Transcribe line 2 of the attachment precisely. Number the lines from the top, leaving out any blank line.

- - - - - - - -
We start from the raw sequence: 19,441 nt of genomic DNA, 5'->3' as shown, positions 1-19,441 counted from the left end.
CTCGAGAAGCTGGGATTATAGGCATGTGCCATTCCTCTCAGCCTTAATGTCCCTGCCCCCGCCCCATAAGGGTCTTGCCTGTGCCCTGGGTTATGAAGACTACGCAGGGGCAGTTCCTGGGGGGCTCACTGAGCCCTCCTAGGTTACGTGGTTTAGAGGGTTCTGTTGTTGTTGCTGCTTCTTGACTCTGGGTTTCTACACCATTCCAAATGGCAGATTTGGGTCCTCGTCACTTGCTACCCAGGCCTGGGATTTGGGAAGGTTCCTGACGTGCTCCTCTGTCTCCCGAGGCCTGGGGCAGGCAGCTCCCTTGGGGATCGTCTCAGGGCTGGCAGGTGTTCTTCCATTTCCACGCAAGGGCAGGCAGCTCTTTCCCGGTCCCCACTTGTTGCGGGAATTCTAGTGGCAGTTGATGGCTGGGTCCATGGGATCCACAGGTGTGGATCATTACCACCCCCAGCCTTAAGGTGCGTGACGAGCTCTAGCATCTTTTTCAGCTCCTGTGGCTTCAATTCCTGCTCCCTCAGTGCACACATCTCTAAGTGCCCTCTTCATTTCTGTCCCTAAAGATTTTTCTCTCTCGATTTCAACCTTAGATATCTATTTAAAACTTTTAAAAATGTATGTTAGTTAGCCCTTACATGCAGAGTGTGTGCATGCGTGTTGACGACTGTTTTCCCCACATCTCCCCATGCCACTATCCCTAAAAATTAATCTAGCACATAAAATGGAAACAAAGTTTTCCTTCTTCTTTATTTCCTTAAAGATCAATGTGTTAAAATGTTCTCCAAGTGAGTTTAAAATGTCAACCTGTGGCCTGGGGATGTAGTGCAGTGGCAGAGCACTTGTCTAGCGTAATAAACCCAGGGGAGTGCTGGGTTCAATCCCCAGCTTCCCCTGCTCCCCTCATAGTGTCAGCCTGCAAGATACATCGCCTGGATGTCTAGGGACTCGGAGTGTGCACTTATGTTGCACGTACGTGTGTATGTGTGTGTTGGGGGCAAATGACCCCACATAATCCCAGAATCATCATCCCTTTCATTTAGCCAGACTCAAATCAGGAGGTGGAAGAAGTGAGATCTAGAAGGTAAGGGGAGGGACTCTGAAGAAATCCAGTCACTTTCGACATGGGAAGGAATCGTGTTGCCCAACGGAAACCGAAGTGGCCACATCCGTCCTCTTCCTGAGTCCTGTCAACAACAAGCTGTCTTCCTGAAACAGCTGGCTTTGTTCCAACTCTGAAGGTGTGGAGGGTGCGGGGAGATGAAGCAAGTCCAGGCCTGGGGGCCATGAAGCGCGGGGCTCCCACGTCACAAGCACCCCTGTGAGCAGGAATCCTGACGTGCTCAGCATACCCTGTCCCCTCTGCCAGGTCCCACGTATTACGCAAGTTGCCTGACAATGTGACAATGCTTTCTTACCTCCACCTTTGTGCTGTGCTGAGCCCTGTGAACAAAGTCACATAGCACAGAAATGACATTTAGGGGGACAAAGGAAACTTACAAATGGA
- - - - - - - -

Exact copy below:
CTCGAGAAGCTGGGATTATAGGCATGTGCCATTCCTCTCAGCCTTAATGTCCCTGCCCCCGCCCCATAAGGGTCTTGCCTGTGCCCTGGGTTATGAAGACTACGCAGGGGCAGTTCCTGGGGGGCTCACTGAGCCCTCCTAGGTTACGTGGTTTAGAGGGTTCTGTTGTTGTTGCTGCTTCTTGACTCTGGGTTTCTACACCATTCCAAATGGCAGATTTGGGTCCTCGTCACTTGCTACCCAGGCCTGGGATTTGGGAAGGTTCCTGACGTGCTCCTCTGTCTCCCGAGGCCTGGGGCAGGCAGCTCCCTTGGGGATCGTCTCAGGGCTGGCAGGTGTTCTTCCATTTCCACGCAAGGGCAGGCAGCTCTTTCCCGGTCCCCACTTGTTGCGGGAATTCTAGTGGCAGTTGATGGCTGGGTCCATGGGATCCACAGGTGTGGATCATTACCACCCCCAGCCTTAAGGTGCGTGACGAGCTCTAGCATCTTTTTCAGCTCCTGTGGCTTCAATTCCTGCTCCCTCAGTGCACACATCTCTAAGTGCCCTCTTCATTTCTGTCCCTAAAGATTTTTCTCTCTCGATTTCAACCTTAGATATCTATTTAAAACTTTTAAAAATGTATGTTAGTTAGCCCTTACATGCAGAGTGTGTGCATGCGTGTTGACGACTGTTTTCCCCACATCTCCCCATGCCACTATCCCTAAAAATTAATCTAGCACATAAAATGGAAACAAAGTTTTCCTTCTTCTTTATTTCCTTAAAGATCAATGTGTTAAAATGTTCTCCAAGTGAGTTTAAAATGTCAACCTGTGGCCTGGGGATGTAGTGCAGTGGCAGAGCACTTGTCTAGCGTAATAAACCCAGGGGAGTGCTGGGTTCAATCCCCAGCTTCCCCTGCTCCCCTCATAGTGTCAGCCTGCAAGATACATCGCCTGGATGTCTAGGGACTCGGAGTGTGCACTTATGTTGCACGTACGTGTGTATGTGTGTGTTGGGGGCAAATGACCCCACATAATCCCAGAATCATCATCCCTTTCATTTAGCCAGACTCAAATCAGGAGGTGGAAGAAGTGAGATCTAGAAGGTAAGGGGAGGGACTCTGAAGAAATCCAGTCACTTTCGACATGGGAAGGAATCGTGTTGCCCAACGGAAACCGAAGTGGCCACATCCGTCCTCTTCCTGAGTCCTGTCAACAACAAGCTGTCTTCCTGAAACAGCTGGCTTTGTTCCAACTCTGAAGGTGTGGAGGGTGCGGGGAGATGAAGCAAGTCCAGGCCTGGGGGCCATGAAGCGCGGGGCTCCCACGTCACAAGCACCCCTGTGAGCAGGAATCCTGACGTGCTCAGCATACCCTGTCCCCTCTGCCAGGTCCCACGTATTACGCAAGTTGCCTGACAATGTGACAATGCTTTCTTACCTCCACCTTTGTGCTGTGCTGAGCCCTGTGAACAAAGTCACATAGCACAGAAATGACATTTAGGGGGACAAAGGAAACTTACAAATGGA